Can Avis Budget Stock Keep Driving Forward?

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It has been a crazy year so far for one of the leading rental-car companies, Avis Budget Group (NASDAQ:CAR).

The nation’s second-largest car-rental company behind Enterprise was one of the top gainers on Tuesday, as its stock price surged some 6% to roughly $114 per share. However, Avis shares only clawed back some of the losses incurred following the release of the fourth-quarter earnings results on Feb. 12. The stock plummeted some 22% the next day, tumbling from $168 per share to $130 per share, and then it kept dropping in the days that followed, finally reaching about $100 per share.

In the span of just 10 days, Avis Budget stock had fallen 40%. Since then, it has slowly moved up off those lows until Tuesday, its best day in months. Let’s see what prompted the move and try to determine if Avis Budget sustain its momentum.

Tough market for used-vehicle sales sparks sell-off

Before we get into the catalysts for Tuesday’s move, let’s go back a month to see what spurred the sell-off. Avis Budget actually reported a decent quarter, beating earnings estimates while falling only slightly short of revenue projections. Revenue was essentially flat in the quarter at $2.7 billion, while net income was down 39% year over year to $260 million, or $7.10 per share.

The concern among investors had more to do with Avis’ decision to sell off its fleet of used cars at a big discount. The company had a record number of vehicle sales for a fourth quarter, gaining $50 million on the sale of those vehicles, but that sales total was 60% lower than in the previous fourth quarter.

In part, the sales gain was so low due to interest rates, as interest costs were up 70% to $106 per vehicle in the fourth quarter, compared to $62 per vehicle in the fourth quarter of 2022. Additionally, the gross depreciation per vehicle was higher than expected at $306 per car, up from the anticipated $300. These factors took a chunk out of Avis’ profits, but selling the cars was a strategic decision, as President and CEO Joseph Ferraro explained on the Q4 earnings call.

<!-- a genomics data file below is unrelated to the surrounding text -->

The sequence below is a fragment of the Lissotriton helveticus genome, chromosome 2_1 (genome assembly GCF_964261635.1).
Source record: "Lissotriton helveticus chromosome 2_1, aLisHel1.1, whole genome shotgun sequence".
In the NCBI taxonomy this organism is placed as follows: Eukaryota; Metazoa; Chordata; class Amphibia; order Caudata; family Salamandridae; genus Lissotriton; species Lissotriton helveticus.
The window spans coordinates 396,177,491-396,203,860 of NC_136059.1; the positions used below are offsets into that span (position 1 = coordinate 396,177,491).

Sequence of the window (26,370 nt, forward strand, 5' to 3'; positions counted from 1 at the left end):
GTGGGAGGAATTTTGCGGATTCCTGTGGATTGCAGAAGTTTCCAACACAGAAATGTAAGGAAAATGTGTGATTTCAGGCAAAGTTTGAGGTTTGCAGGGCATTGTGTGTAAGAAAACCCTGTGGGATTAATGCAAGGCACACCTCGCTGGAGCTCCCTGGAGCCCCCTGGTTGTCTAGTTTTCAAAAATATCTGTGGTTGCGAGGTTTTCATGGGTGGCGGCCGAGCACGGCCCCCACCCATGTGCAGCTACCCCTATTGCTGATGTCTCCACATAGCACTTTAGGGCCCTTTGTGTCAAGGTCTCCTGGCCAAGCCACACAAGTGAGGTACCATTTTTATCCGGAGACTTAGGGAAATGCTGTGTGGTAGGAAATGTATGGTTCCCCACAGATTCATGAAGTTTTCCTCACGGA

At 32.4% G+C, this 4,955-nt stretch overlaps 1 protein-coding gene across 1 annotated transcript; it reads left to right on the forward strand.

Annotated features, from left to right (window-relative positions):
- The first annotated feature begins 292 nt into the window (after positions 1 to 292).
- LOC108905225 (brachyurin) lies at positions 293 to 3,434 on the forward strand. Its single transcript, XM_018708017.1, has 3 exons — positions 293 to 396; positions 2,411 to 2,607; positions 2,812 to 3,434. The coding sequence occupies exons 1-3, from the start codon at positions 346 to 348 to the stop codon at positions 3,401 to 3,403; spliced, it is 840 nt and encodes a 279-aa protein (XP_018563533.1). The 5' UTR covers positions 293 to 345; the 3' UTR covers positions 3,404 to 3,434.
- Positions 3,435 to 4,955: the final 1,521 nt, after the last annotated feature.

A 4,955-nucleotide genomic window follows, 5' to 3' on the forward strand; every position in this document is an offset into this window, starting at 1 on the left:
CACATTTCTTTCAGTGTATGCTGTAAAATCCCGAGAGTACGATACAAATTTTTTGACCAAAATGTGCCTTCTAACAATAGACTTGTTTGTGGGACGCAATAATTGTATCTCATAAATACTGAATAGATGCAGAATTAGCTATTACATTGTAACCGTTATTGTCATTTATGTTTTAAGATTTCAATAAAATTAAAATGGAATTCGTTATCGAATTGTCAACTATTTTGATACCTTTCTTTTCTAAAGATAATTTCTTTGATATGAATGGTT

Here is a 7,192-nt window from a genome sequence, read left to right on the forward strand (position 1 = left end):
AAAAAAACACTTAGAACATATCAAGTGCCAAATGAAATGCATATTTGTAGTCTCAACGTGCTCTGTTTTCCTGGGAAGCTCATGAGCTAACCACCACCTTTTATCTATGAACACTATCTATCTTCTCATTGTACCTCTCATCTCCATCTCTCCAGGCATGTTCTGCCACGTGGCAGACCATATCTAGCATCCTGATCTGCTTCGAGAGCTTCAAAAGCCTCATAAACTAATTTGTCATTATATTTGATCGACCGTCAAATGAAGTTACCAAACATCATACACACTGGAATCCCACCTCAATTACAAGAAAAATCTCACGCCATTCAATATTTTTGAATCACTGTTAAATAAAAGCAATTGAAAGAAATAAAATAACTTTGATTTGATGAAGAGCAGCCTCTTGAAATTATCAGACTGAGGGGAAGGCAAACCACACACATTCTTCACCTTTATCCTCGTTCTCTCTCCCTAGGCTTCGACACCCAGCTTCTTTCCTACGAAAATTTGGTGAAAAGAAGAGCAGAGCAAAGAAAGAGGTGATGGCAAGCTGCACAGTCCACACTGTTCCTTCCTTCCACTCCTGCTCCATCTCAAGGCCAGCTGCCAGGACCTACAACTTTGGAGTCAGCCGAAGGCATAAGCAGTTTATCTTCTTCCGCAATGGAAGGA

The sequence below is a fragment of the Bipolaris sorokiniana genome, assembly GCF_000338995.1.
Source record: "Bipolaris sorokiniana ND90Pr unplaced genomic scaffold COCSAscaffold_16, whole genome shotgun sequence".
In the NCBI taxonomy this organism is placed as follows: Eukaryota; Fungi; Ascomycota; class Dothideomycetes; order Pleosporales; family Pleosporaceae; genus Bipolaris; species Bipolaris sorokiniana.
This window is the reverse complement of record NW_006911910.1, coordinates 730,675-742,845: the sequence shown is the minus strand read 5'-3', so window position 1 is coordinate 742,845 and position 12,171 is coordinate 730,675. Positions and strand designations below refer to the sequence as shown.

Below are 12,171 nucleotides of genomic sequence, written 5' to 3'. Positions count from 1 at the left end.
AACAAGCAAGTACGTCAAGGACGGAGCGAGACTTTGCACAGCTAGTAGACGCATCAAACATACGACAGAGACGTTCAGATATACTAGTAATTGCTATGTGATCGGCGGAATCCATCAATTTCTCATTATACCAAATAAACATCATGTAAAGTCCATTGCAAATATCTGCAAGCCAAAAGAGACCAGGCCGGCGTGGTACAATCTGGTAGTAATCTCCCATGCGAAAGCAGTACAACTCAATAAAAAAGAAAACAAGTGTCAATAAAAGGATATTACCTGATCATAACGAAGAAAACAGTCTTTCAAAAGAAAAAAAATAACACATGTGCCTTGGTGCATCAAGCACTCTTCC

“This was driven in part by our forecast of a normalizing used-car market, and we wanted to harvest gains on older model year fleets while the opportunity was still there,” Ferraro said.

While Avis Budget did not provide an outlook for this fiscal year, the little it did say did not sit well with investors. While rental demand is expected to grow in the mid-single digits in Q1 compared to Q1 of 2023, the gross depreciation per vehicle sold will be even higher at $325 per vehicle this quarter.

“[W]e believe that it is prudent for our operations and healthy for the overall industry to exit vehicles despite the used-car-market conditions,” Chief Financial Officer Izilda Martins said on the earnings call, adding that it is important to match vehicle supply to just under demand. “We prefer to run out of the incremental vehicle than have an un-utilized vehicle on the lot. You will continue to see us to put this into practice as we de-fleet throughout the first quarter and the earlier part of the second quarter to maintain fleet to under demand throughout 2024.”

Why Avis Budget stock is rising

A couple of things happened in the past few days that may have lifted Avis Budget stock. One catalyst may be a major shake-up at competitor Hertz Global Holdings (NASDAQ:HTZ), where CEO Stephen Scherr is leaving after roughly two years at the company. Scherr had made a big investment in electric vehicles when he came to Hertz. However, that big bet on EVs did not pan out, as customers did not want the hassle of charging EVs while on vacation or business. This past January, the company sold one-third of its EV fleet at discount prices.

Effective April 1, Scherr will be replaced by Gil West, the former chief operating officer of Delta Airlines (NYSE:DAL) and the head of General Motors’ (NYSE:GM) Cruise unit. The turmoil at its rival may have provided Avis Budget with a lift.

However, the bigger catalyst was a bullish report on Avis Budget stock from Bank of America. BofA initiated coverage of the stock on Tuesday, setting a $170 price target and giving it a Buy rating. That would be up almost 50% from its current share price.

BofA analysts noted that Avis Budget’s earnings have stabilized. They also anticipate that its earnings will recover faster than those of its peers due to its improved efficiency, stable pricing, more consistent performance, and a favorable outlook for travel spending, among other factors.

BofA also cited Avis Budget’s dirt-cheap valuation, as it’s trading at just 2.6 times earnings with a forward price-to-earnings ratio of 5. The BofA recommendation lends credence to the notion that the February sell-off was overblown, but it did make this stock extremely attractive from a valuation standpoint. While Q1 could be a little rocky, the near term looks much better for Avis Budget as we head toward lower interest rates and an increase in travel spending. Thus, the stock is hard to ignore given its rock-bottom valuation.

Disclaimer: All investments involve risk. In no way should this article be taken as investment advice or constitute responsibility for investment gains or losses. The information in this report should not be relied upon for investment decisions. All investors must conduct their own due diligence and consult their own investment advisors in making trading decisions.